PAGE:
If 2019 has shown us anything, it is that our concerns for children’s online safety are extremely high. But not managing our children’s online interactions and behaviour is leading to unknown consequences. What we do know is that recent, tragic cases validate our concerns and highlight our inability to manage our children’s usage of the internet. The Ana Kriegel tragedy was one of the most devastating cases of 2019. Dublin man Darragh Meehan groomed and sexually abused an underage girl after meeting her on Facebook and the awful Molly Russell tragedy. YouTuber Austin Jones convinced his underage fans to send him sexual images. An Irish woman was recently prosecuted for possession of child pornography, which she received unwittingly via WhatsApp.
When tragedy strikes, we make noise, complain about it briefly, forget it and move on without enacting any change. We need to be more proactive in our children’s online safety; nobody is going to do it for us.
The Current Problem with Internet Safety in Ireland
No one owns the Internet, and so it cannot be regulated. The infrastructure is shared across providers so regulation is difficult to impose, both commercially and geographically. The Internet is key to the global marketplace and cannot be structurally changed. Like the deepest oceans, much of the Internet is unknown.
Internet providers do little to protect users from malicious and inappropriate content. This is no surprise – it costs them money and it is technically challenging to manage the internet. However, even with top-down controls, viral sharing of malicious or adult content is easy to do from friend-to-friend, peer-to-peer, device-to-device across messaging and social media services. With many of our children having easy, free and open access to their own smartphones and tablets, it is easy to see how they can quickly become over-exposed to highly explicit content. This brings with a potentially seismic social shift, where young people’s views on what is considered normal in both social and sexual relationships is concerning.
Our legislators do not appear to understand the problem. An interesting example of this is the recent failure of the UK’s age verification system, where they had attempted to limit access to adult websites by applying an online age verification solution. It was clear that the UK’s approach had serious flaws from the outset. The intention was good, but the execution was technically unsound, expensive and bound for failure.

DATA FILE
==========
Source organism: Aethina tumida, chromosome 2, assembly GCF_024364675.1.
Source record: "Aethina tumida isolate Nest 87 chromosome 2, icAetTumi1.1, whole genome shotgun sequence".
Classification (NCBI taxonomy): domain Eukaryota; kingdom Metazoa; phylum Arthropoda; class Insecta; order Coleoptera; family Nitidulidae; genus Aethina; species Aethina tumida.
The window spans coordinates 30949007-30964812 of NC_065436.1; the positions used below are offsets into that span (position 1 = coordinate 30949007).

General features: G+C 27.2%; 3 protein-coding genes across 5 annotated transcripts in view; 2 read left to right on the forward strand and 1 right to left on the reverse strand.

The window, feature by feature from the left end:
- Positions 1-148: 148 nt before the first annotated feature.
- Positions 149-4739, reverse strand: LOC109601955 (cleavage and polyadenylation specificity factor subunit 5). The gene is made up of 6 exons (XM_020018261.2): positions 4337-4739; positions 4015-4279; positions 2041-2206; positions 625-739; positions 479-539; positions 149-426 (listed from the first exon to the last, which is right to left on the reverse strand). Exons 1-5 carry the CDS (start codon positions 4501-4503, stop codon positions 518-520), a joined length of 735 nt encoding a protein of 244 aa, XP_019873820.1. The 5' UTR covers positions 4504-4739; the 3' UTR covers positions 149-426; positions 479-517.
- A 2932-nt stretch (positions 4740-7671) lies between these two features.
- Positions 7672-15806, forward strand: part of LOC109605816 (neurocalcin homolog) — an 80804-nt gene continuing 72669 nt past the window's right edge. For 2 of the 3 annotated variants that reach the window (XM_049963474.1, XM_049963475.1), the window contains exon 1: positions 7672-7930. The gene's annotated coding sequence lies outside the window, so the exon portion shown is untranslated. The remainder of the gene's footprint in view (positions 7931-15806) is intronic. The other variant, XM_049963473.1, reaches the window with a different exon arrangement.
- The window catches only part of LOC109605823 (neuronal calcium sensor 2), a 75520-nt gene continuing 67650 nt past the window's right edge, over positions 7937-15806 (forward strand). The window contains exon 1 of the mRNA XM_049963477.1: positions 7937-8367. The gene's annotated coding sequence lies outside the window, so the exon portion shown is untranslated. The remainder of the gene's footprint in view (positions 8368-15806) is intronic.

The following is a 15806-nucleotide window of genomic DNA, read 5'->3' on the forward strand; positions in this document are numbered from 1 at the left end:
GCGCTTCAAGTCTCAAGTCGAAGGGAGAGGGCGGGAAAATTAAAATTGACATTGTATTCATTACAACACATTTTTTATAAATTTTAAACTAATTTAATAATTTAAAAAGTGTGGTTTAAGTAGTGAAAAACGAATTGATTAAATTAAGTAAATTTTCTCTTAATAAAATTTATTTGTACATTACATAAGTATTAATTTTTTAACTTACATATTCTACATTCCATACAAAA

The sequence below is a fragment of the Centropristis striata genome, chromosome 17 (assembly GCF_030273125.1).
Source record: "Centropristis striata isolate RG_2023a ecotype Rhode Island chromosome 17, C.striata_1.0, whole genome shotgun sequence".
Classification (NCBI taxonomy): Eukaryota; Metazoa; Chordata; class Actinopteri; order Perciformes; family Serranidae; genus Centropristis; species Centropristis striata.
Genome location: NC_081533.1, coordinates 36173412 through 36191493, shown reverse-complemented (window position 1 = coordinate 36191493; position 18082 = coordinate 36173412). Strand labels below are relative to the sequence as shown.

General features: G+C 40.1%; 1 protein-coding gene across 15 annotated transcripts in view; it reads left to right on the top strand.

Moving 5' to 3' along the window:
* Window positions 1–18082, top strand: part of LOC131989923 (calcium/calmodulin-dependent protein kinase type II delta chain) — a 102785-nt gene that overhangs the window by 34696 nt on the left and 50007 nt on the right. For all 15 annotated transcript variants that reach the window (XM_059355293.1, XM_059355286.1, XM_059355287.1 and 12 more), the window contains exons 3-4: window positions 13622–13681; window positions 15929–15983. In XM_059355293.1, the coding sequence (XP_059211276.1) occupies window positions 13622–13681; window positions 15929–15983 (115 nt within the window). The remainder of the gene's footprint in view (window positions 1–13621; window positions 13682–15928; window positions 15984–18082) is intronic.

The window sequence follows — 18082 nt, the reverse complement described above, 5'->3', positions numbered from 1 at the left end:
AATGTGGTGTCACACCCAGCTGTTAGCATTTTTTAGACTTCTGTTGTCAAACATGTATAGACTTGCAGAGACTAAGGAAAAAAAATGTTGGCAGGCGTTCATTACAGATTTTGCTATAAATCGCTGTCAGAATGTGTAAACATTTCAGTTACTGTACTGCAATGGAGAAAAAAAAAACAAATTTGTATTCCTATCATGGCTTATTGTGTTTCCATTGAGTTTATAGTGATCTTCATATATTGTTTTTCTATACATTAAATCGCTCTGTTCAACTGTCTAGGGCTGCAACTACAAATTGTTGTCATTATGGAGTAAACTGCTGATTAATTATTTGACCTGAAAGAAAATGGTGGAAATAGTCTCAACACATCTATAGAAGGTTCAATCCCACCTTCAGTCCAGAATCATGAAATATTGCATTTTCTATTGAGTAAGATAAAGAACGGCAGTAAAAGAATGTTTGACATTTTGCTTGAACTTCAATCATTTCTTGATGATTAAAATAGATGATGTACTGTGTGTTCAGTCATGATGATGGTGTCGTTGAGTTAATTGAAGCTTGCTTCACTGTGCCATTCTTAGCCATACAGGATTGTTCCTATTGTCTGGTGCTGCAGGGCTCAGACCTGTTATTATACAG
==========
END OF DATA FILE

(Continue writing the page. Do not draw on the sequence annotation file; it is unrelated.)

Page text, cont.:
No single, clear solution
• Parents are overwhelmed as to how to manage Internet safety and their children’s online access.
• There are partial solutions, but to what problem? Does the solution fix the complete problem or just one component on a single device type?
• Access to the Internet is gained on different devices using different operating systems and different networks – most current parental control solutions cannot solve this problem.
• Children are usually more tech savvy than parents and will push the boundaries of Internet usage and experimentation.
The main problem is that no one is managing the gate to the Internet or how each device opens that gate.
Our Solution to the Internet Safety Situation in Ireland
As a society we need to act quickly, or else this generation and future generations of children will continue to be overexposed to content that is simply not appropriate for young minds. What impact will this have on our society in the future? The solution to the problem is not to blame one or two of the big social networks, which appears to be our legislators and “internet safety experts” go-to position. We cannot expect these social media giants to be our online guardians. Instead, the solution is to manage the traffic from web to device AND also the traffic shared from device to device.
The Solution is simple, quick and currently available:
• Legislators must ensure that Internet Services Providers (ISPs) provide comprehensive Internet access control systems for every customer, giving those customers the ability to apply appropriate controls to specific devices across any network, WiFi or mobile.
• Parents must then be given these tools by their ISPs to easily manage their children’s online behaviour.
• These tools must include the ability to manage time spent on online, categorise and filter content from the web, as well as Device to Device.
• There will be push-back, with ISPs saying that this cannot be done. It can be done. It is being done and Zyalin Group are providing this service in other countries.
• The State must develop a nationwide educational programme in schools to help children manage and negotiate the online world. Call it Civics for the Internet.
What can legislators do?
• Require that ISPs provide a proper Internet control system for their customers, both parents and children. Such a service is available and currently operational with ISPs in the Middle East & Asia. The Zyalin Group service sits outside their network but delivers the security via their network.
• Require that retailers do not sell internet enabled devices to children under 16 without parental consent. We don’t sell alcohol or tobacco to U18s, so why can we not apply some controls over the sale of mobile phones or the Internet to children?
About Zyalin Group
Dublin based Zyalin Group, is a leading Internet control company and the creators of iKydz.
They are the experts in Internet safety, providing parents with WiFi and mobile Internet controls to manage their children’s Internet access. Zyalin’s internet control platform is unique, using Smart DNS, advanced AI, machine learning and the ability to categorise 99.99% of the web. Zyalin’s platform powers a safe internet and allows parents to manage their children’s internet access. Zyalin’s technology has already been adopted by telecom network operators in the Middle-East & Asia who are leading the way in protecting their children online.